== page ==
Would you excuse the actions of the porn producer simply because the girl is 18, or would you recognize that she is a victim of sex trafficking and fraud? Would you defend the smut peddler’s business and deny the victim any mode for recompense?

In fact, there is an actual legal case that involves just this and the producers of “Girls do Porn,” who did all these things.

But for the student conned into taking out a six-figure loan at the age of eighteen that legally can NEVER be discharged by anything other than payment in full (including bankruptcy), is 100% responsible for all of the debt he incurred under false pretenses and must pay it back with interest unless he dies? It really doesn’t follow.

But perhaps you don’t really understand how universities work these days. I’ve taught at universities, and 15 years ago this was a problem, and has only gotten worse since. Many state universities have a graduation rate in reasonable time of 50% or lower, which means half of people at the most accessible universities aren’t even getting the product they are “paying” for.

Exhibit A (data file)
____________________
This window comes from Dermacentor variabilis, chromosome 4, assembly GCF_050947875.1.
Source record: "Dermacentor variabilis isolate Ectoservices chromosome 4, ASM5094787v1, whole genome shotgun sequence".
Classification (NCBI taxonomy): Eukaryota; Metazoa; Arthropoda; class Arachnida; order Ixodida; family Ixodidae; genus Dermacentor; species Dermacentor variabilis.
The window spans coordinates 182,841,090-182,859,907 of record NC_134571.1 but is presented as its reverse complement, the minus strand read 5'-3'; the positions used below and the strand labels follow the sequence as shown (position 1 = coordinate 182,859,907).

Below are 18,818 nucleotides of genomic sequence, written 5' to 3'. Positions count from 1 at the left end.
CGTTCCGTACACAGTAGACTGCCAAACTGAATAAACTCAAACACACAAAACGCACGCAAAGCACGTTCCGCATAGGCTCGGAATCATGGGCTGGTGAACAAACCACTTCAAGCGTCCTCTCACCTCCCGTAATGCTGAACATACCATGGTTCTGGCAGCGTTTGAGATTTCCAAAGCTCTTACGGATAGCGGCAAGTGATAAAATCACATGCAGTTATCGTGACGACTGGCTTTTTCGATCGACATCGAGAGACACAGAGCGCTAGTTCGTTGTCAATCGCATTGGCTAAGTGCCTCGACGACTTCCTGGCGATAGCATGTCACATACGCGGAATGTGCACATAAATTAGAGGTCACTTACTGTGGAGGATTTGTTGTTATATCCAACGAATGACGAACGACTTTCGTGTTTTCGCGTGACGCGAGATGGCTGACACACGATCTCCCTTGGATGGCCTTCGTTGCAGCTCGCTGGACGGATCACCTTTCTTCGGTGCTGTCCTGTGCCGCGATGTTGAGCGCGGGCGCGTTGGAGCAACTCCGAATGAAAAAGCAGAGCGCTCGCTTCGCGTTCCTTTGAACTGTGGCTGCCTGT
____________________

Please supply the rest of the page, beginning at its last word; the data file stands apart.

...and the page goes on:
I do believe the institutions know this. The lowering of admissions standards is intentional to generate revenue, which means raising salaries for administration and tenured faculty, I believe.

The university enrolls massive amounts of freshmen who can’t read or write past an 8th-grade level (which is probably enough to do fine in most non-clerical jobs). These students get enrolled in entry-level (zero or 100 level) classes that have 50 to more than 100 students per class and enrolled in remedial math and English classes taught by graduate students and adjunct professors. These new students aren’t prepared for university-level study, even “soft” majors like the arts since they cannot complete general education classes.